It has been said that we were given two ears and only one mouth for a purpose. The first step to teachability is learning to listen. I would suggest that listening is an art, requiring practice, skill, spirit, and inspiration. We need to work at listening; it does not come naturally or without restrictions. Listening is much more than just ‘hearing’, requiring active participation to process what is being said or heard into something that we can accept and understand.
There are many tips and suggestions to help people master the “Art of Listening” for themselves. These include making eye contact, practicing ‘active listening’, observing the non-verbal, suspending judgement, and many more. They all help but listening is also much more than a checklist of things you should or should-not be doing. Listening comes from a desire to understand others and what they are thinking. Good listening helps us to know people better, to learn what they have learned, and to show them that we value them as individuals.
You do not have to embrace everything others say, or even agree with them, but you can learn from them with the right attitude. This is one of the main challenges we have as a world today. We have forgotten how to listen. We are so preoccupied in what we think is right, what we believe, that we fail to listen and understand others. As a result, we pick up small pieces of what others are saying that we can grasp onto that sound like what we believe.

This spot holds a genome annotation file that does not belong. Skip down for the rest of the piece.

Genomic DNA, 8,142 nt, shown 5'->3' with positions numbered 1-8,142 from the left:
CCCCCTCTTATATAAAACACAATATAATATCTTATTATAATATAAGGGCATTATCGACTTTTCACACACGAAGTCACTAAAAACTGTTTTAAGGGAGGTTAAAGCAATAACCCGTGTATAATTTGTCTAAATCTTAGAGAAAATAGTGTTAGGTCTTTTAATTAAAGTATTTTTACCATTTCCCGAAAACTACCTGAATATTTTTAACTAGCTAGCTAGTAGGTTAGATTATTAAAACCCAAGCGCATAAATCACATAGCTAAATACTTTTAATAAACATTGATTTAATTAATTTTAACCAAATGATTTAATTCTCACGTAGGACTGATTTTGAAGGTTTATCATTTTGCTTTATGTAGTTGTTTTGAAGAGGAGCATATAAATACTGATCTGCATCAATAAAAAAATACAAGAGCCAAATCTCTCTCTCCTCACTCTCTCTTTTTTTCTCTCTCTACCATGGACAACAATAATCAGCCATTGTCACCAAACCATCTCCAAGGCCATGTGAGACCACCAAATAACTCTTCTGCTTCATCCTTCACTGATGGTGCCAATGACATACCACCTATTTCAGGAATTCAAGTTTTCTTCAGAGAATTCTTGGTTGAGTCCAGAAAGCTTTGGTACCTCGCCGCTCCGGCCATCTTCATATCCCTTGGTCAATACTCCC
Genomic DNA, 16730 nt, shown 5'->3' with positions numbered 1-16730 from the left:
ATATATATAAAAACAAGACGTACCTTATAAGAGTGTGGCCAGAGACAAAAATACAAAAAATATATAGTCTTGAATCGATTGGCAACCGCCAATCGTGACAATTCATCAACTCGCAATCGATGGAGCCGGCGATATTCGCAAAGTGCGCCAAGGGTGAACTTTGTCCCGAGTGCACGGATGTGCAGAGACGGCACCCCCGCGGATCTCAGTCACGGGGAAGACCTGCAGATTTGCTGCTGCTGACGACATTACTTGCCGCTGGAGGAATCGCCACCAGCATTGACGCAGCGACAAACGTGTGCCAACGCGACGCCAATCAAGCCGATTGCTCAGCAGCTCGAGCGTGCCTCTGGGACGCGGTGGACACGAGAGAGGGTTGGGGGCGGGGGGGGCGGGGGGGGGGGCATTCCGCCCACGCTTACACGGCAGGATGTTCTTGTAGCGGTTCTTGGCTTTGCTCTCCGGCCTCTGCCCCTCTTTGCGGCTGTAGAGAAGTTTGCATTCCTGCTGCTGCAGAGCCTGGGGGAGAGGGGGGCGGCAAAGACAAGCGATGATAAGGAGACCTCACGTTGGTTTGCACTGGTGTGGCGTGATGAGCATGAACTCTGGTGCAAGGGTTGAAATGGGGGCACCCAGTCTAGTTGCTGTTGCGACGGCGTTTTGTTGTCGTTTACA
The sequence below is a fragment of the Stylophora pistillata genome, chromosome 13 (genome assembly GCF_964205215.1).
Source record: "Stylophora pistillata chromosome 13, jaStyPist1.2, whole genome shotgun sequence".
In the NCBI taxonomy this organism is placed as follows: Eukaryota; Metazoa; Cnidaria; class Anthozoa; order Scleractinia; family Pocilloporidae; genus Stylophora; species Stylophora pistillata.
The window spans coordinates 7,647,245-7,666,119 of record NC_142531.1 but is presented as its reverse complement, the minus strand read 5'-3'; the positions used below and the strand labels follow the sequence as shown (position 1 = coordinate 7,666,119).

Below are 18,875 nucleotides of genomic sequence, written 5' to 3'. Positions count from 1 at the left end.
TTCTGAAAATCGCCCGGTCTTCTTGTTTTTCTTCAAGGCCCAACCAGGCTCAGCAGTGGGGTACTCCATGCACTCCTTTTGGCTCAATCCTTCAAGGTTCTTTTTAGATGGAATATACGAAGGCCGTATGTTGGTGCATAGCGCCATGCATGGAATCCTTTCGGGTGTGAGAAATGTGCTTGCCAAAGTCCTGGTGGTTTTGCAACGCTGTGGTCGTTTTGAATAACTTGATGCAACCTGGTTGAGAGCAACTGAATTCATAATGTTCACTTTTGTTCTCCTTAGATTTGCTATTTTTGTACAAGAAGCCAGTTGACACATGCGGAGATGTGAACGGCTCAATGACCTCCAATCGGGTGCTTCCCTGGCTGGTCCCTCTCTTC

Our media today provides many good examples. At one point, journalist tried to present all sides of a story to help us have perspective and make up our own minds on the issue. What we hear today are popular agendas that are trying to influence us to a certain way of thinking. Persuasion is not necessarily a bad thing, but it becomes something else when it fails to provide more than one viewpoint or opinion from which to choose.
A close companion to the Art of Listening is the ability to ask great questions. Questions help us to get below the surface of listening and down to the meaning behind the words. They should not interfere with listening. The intent is to have a better understanding. A good question can also help start a conversation to provide for an opportunity to listen.
One final item of consideration. You do not need to listen to everyone deeply all the time? It’s perfectly okay to pick and choose who you decide to listen to. It is impossible to always be actively listening to everyone. Listening requires a level of self-respect, both toward yourself and other people. You don’t need to be a doormat, a martyr, or a therapist to everyone.
The Art of Listening is powerful. Use this power wisely. Listening, really listening, makes you feel more connected to others and life.